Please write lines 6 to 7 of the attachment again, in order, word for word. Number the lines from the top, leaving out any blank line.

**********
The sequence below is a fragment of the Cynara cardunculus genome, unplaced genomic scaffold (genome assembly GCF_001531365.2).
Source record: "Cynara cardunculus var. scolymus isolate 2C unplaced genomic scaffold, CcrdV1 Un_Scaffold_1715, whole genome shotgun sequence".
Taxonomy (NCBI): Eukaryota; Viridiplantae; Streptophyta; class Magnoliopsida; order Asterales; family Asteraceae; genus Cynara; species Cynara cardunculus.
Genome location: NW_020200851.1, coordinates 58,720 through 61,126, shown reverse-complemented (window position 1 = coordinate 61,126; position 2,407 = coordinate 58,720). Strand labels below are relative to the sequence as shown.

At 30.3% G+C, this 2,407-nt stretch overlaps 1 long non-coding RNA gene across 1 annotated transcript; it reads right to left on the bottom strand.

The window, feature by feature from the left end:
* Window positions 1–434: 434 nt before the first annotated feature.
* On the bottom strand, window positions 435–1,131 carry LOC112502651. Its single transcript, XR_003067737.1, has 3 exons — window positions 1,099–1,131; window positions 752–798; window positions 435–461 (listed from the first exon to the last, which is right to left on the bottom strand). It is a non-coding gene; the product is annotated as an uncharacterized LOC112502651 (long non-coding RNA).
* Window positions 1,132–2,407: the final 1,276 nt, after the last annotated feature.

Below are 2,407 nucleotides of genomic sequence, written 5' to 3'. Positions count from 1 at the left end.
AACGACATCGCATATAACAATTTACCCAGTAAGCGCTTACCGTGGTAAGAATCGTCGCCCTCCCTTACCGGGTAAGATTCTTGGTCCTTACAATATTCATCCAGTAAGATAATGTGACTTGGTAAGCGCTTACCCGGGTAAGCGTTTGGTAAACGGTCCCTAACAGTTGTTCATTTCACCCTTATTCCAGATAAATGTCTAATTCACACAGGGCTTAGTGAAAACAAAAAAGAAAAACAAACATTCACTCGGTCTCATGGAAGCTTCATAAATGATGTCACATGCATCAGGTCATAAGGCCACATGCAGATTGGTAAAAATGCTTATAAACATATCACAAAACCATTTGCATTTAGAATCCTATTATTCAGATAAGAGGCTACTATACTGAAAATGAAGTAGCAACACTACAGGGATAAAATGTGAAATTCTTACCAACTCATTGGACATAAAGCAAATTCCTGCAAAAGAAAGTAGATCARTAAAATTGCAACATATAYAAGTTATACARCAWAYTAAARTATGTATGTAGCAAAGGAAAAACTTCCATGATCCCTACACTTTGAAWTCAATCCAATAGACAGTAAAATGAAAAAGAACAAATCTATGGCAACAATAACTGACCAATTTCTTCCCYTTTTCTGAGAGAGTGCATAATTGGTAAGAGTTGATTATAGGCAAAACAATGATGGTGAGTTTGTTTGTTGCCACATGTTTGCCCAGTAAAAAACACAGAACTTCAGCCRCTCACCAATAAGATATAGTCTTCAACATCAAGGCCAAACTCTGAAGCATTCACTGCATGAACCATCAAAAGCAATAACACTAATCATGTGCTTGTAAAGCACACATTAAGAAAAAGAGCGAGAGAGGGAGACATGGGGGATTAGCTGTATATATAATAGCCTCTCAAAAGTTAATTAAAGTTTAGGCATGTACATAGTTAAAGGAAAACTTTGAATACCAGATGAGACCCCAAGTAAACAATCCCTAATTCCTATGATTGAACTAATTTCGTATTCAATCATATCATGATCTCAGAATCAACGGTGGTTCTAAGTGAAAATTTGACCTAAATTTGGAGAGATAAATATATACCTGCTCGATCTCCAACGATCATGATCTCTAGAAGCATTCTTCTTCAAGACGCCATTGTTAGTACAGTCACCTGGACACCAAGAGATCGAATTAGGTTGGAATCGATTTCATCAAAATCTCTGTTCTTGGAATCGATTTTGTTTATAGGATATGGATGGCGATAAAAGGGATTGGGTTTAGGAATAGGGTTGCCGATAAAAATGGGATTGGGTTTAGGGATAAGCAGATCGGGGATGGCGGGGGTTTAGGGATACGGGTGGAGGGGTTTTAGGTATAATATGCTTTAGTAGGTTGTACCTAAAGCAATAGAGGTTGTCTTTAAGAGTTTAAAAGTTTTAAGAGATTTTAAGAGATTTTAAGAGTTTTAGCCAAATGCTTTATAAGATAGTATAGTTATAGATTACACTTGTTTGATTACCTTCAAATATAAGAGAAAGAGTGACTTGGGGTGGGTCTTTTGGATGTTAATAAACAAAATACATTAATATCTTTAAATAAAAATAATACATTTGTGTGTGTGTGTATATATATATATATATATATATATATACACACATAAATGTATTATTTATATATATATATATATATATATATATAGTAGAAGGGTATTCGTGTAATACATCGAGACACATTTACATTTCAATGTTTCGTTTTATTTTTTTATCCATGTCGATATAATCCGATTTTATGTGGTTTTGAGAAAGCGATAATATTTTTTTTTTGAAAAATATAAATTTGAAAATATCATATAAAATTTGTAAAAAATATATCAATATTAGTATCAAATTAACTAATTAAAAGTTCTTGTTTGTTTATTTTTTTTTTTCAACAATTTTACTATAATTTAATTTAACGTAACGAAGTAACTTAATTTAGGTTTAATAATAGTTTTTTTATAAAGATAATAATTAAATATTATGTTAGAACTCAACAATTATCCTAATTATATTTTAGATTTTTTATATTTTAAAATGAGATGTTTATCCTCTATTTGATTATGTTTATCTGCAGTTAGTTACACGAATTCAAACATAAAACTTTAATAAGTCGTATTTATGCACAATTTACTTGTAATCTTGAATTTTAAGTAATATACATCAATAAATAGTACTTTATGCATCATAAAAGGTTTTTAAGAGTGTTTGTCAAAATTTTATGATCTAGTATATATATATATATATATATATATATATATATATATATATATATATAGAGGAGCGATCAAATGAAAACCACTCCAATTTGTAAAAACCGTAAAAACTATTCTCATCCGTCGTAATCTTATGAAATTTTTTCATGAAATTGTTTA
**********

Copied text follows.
The window, feature by feature from the left end:
* Window positions 1–434: 434 nt before the first annotated feature.